Often designers, or others, think that it's easy to create a design classic. Like you can order one up at will, follow the tried and true formula, pick the right colors, materials, and forms, and out comes an instant classic. This is simply not true. This didn't work for Dieter Rams of Braun fame or for that matter Charles Eames and his famous furniture for Herman Miller. Design classic status is earned not created. The dictionary substantiates this claim with this fundamental  definition:

Clas-sic (kla-sik) adj.
Belonging to the highest rank or class
Serving as the established model or standard
Having lasting significance or worth; enduring
Formal, refined and restrained in style
Simple and harmonious; elegant like the classic cut of a suit. 

What is important is that the classic status is earned based on the quality of execution, enduring qualities, and restraint. You don't just declare it so.The other quality that design classics have in common is that changes to them must be highly considered. Even the slightest change can wreak havoc amongst loyalists. Can you imagine what would happen to these brands if the following scenarios became real?

  • Harley-Davidson stops production of the V- twin engine. Whisper quiet replacement in the works!
  • Chrysler cancels production of the boxy-utilitarian Jeep in favor of low slung aerodynamic model.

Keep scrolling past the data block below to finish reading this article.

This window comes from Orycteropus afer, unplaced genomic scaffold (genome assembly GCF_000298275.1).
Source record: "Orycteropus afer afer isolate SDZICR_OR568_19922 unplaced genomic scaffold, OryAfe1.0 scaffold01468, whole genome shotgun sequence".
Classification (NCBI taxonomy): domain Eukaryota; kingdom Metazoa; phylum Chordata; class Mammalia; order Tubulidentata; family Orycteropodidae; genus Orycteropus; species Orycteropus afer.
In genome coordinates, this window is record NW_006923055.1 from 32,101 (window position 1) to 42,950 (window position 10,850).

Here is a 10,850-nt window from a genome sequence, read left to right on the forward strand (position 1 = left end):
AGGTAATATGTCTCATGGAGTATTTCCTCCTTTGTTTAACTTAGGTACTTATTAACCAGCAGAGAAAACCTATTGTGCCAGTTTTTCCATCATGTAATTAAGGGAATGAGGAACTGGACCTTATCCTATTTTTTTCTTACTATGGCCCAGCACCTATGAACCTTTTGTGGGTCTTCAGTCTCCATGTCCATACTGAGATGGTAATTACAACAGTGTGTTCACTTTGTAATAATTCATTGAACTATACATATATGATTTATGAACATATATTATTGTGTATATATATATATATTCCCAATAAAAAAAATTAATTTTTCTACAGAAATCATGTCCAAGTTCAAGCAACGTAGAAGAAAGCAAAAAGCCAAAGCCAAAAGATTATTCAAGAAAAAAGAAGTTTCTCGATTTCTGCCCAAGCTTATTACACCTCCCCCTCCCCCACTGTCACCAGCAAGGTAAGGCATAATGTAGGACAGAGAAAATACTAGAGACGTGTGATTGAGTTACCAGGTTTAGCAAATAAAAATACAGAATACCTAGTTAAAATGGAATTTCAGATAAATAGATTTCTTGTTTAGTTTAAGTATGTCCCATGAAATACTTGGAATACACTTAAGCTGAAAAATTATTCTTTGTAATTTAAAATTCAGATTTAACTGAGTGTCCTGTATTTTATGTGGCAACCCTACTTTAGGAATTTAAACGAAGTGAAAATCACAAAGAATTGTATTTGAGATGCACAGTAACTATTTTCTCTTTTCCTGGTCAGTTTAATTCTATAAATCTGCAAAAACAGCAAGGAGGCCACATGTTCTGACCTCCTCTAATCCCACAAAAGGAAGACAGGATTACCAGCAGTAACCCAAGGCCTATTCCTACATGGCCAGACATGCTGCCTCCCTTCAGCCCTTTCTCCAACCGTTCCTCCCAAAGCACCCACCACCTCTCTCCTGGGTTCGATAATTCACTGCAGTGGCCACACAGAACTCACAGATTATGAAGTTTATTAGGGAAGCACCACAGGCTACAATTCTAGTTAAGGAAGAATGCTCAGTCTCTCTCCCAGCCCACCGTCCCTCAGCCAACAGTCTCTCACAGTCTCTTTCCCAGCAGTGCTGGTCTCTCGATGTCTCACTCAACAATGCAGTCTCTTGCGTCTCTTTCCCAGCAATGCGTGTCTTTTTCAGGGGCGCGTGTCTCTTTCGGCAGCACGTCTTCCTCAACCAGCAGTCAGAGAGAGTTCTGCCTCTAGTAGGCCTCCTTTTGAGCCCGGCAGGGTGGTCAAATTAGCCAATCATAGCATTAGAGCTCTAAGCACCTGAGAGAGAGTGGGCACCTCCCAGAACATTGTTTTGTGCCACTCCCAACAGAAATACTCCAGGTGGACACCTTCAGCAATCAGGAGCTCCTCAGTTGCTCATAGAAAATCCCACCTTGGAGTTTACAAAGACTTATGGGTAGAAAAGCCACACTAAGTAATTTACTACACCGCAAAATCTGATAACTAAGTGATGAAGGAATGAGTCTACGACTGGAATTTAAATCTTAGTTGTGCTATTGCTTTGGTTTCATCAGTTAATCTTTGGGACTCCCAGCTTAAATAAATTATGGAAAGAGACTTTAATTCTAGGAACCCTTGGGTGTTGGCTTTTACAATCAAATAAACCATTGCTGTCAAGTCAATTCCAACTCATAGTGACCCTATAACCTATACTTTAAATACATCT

• Fender to discontinue Stratocaster guitar and replace it with obelisk-like minimalist design.
  • Levi Strauss to retire blue jeans from line up in favor of more trendy colors  

John Swansey, a Lenovo designer who suggested the subject of this post, recently described his favorite classic design, the Tizio lamp, to me:

"I can remember very clearly when I first discovered one at a friend's house. It fascinated me: the infinite effortless positions enabled by the pivoting counter-balanced arms and the marvel of a bright light with no wires. In design school I made a convincing non-functional replica of balsa wood and paper from memory - just to have it to look at. Now my work day begins and ends with a flip of the red switch of the one on my desk. The Tizio embodies an emergent technology in a spare, memorable form, enabling extraordinary usefulness with an element of magic. When I saw that first one I couldn't have dreamed that I would one day work closely with its originator trying to create design classics of tomorrow."

The Wikipedia has a great listing of products that have attained the status of design classic.

Included are some of my own favorites: The Wassily chair, the GEM paperclip, the Vespa motor scooter, and the Thonet bentwood chair I sit on every morning for breakfast. These things not only inspired me as a design student nearly thirty years ago, but they make me feel comfortable today. With so much changing in the world today it's a welcome relief to find a familiar oasis wherever possible.  Lets not forget that new is not always improved.  

David Hill


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